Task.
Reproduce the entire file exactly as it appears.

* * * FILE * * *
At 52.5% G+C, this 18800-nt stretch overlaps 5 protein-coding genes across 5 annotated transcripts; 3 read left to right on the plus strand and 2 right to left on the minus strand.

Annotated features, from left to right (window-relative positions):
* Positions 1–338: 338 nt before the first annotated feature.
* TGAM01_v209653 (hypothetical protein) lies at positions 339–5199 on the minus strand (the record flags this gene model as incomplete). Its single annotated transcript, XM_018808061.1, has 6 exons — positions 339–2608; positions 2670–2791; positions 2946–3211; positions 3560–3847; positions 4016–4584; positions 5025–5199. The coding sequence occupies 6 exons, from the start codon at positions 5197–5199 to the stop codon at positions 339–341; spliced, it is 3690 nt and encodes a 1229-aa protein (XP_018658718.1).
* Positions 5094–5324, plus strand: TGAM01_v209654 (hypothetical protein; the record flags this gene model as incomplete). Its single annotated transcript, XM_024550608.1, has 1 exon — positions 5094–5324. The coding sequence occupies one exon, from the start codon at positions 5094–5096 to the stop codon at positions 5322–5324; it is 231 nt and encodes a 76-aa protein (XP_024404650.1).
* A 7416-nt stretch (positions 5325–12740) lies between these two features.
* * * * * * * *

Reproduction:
At 52.5% G+C, this 18800-nt stretch overlaps 5 protein-coding genes across 5 annotated transcripts; 3 read left to right on the plus strand and 2 right to left on the minus strand.

Annotated features, from left to right (window-relative positions):
* Positions 1–338: 338 nt before the first annotated feature.
* TGAM01_v209653 (hypothetical protein) lies at positions 339–5199 on the minus strand (the record flags this gene model as incomplete). Its single annotated transcript, XM_018808061.1, has 6 exons — positions 339–2608; positions 2670–2791; positions 2946–3211; positions 3560–3847; positions 4016–4584; positions 5025–5199. The coding sequence occupies 6 exons, from the start codon at positions 5197–5199 to the stop codon at positions 339–341; spliced, it is 3690 nt and encodes a 1229-aa protein (XP_018658718.1).
* Positions 5094–5324, plus strand: TGAM01_v209654 (hypothetical protein; the record flags this gene model as incomplete). Its single annotated transcript, XM_024550608.1, has 1 exon — positions 5094–5324. The coding sequence occupies one exon, from the start codon at positions 5094–5096 to the stop codon at positions 5322–5324; it is 231 nt and encodes a 76-aa protein (XP_024404650.1).
* A 7416-nt stretch (positions 5325–12740) lies between these two features.